Part II: An anarchist organization, the Red Hundred, is now the target of the FJM. After Miguel Thery meets his end, a new fourth is added -- one who goes by the name Bernard Courtlander. Manfred's cat-and-mouse game with the Woman of Gratz continues. Manfred winds up arrested and imprisoned, where he maintains he will escape to avoid the death penalty. 

Review: The Four Just Men are like four Simon Templars all at once. They go after those who escaped justice, and mete it out themselves; to the wink-wink of the authorities. Part I, the affair of Sir Philip Ramon, is exciting and winds up as a locked-room puzzle. Part II becomes confusing and hard to follow, as there are three distinct groups (FJM, Red Hundred, the police) - then four (adding the cult-like Rational Faithers) all against each other simultaneously. It then turns into a locked-room mystery as Manfred looks to escape from the condemned cell at the prison. The attitudes of the prison authorities are interesting as they treat Manfred with great respect as they reluctantly bring him to the execution house. Will he escape? If there is to be a sequel (and there are several!) he must!

One aspect which I found a bit annoying: Sherlock Holmes-like references to fictitious previous cases which are not authored anywhere. At least when the Hardy Boys or Nancy Drew plug a different case, it really exists!

Also see this Wikipedia article.

Thursday, February 27, 2020

The D.A. Goes to Trial by Erle Stanley Gardner (1940)

#4 of 9 in the Doug Selby series. The full series is:

  1. The D.A. Calls It Murder (1937) 
  2. The D.A. Holds a Candle (1938)
  3. The D.A. Draws a Circle (1939)
  4. The D.A. Goes to Trial (1940)
  5. The D.A. Cooks a Goose (1942)
  6. The D.A. Calls a Turn (1944)
  7. The D.A. Breaks a Seal (1946)
  8. The D.A. Takes a Chance (1948)
  9. The D.A. Breaks an Egg (1949)

 Major characters:

  • Mark Crandall, bank director who witnessed an odd event
  • John Burke, a.k.a. Allison Brown, an accountant
  • Thelma Burke, his wife
  • Unidentified hobo, deceased
  • George Lawler, head of Los Alidas Lumber Company
  • James Lacey, Arizona rancher
  • Oliver Bennell, a greasy bank president
  • Doug Selby, D.A.
  • Sheriff Rex Baldwin Chief of Police
  • Jed "Buck" Reilly, deputy sheriff in Tucson, Arizona
  • Sylvia Martin, crime reporter for The Clarion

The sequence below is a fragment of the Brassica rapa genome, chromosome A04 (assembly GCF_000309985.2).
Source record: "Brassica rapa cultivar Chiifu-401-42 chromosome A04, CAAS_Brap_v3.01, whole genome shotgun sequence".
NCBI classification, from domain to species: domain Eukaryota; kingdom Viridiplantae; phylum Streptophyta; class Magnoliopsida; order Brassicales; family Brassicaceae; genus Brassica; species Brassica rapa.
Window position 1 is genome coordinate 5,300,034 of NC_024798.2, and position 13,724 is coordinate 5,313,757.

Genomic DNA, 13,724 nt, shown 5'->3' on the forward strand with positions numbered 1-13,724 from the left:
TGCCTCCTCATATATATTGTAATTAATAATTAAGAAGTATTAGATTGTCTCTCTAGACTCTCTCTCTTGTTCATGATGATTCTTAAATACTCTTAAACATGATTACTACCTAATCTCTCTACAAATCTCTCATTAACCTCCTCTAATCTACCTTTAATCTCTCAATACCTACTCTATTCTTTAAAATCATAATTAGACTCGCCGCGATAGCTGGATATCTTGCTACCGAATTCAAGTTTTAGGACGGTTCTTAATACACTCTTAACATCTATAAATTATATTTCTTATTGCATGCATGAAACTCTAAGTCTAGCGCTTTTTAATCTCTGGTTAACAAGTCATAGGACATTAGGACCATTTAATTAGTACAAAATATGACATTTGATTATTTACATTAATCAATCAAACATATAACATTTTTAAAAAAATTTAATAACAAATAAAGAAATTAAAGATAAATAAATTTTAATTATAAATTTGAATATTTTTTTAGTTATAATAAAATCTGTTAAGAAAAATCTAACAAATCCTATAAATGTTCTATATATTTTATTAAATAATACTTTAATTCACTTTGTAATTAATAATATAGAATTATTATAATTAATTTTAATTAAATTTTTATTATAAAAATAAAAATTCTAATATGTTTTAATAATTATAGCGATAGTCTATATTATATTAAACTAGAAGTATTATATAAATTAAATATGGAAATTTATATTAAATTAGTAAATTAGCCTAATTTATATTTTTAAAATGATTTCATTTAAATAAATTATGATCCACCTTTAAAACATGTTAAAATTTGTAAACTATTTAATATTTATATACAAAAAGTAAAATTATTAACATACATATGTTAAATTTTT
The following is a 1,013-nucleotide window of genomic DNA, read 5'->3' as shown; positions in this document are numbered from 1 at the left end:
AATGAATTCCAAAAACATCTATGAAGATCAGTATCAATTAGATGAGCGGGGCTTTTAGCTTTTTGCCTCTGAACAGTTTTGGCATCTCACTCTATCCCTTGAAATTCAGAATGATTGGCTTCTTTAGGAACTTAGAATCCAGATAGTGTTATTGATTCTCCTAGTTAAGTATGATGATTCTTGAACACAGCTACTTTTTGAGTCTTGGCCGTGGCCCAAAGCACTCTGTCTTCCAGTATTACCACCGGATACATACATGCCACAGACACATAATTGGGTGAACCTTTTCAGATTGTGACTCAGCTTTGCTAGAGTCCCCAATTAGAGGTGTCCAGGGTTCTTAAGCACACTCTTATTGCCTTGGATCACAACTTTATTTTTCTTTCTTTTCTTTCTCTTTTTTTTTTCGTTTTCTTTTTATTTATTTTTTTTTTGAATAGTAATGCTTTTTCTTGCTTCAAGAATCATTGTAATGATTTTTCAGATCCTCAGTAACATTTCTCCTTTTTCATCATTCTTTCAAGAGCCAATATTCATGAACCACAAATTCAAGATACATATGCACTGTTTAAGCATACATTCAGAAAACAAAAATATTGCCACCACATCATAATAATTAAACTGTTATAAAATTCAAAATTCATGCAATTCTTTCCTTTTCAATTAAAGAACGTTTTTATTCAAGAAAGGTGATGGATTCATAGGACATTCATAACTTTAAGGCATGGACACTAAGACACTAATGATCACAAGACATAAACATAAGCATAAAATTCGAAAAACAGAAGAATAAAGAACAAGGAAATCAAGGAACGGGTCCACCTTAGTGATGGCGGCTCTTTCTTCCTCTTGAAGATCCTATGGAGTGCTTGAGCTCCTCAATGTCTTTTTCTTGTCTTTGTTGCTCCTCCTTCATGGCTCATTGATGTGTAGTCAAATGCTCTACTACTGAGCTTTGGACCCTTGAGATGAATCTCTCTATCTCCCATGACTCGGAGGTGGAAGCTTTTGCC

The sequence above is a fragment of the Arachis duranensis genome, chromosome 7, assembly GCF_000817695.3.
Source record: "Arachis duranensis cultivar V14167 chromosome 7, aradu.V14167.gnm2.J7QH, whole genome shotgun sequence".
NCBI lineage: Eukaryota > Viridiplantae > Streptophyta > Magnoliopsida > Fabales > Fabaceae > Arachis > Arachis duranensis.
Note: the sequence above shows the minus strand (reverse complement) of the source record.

• Inez Stapleton, Selby's old girlfriend, now an attorney
 Locale: Madison City, California and Tucson, Arizona

Synopsis: One night, outside Madison City, a hobo is struck by a train and killed. It appears accidental. However, a number of odd aspects soon come to light.

Bank director Mark Crandall approaches D.A. Doug Selby with a concern. He had recommended John Burke for employment as accountant at the Los Alidas Lumber Company. Then he saw him meeting with a broker, but going by the name of Allison Brown. Suspicious of financial wrongdoings, he asks Selby to investigate. The problem is there has been no crime - so nothing to investigate.

Meanwhile, it comes to light the dead hobo was seen earlier at the home of John Burke, getting cozy with Burke's wife, Thelma. Selby finds auditors at work at the lumber company, but bank president George Lawler brushes that off as routine and claims nothing is wrong.

The coroner fingerprints the hobo's body as part of routine identification. He contacts the hobo's brother, Horatio Perne, who requests an immediate cremation. This is done, the ashes sent to the brother, but they are returned as undeliverable. It appears the cremation may have been ordered to delay identification, but Selby has the fingerprints.

Selby and reporter Sylvia Martin fly to Tucson to find Thelma Burke has run off with Arizona rancher James Lacey, who was her first husband. Some have identified the dead hobo as her curren husband, John, but some are absolutely certain it is not him.

There are lots of suspicious circumstances, but still Selby finds no crime. Then George Lawler is found shot in his bank vault, the vault looted. Now there is a crime.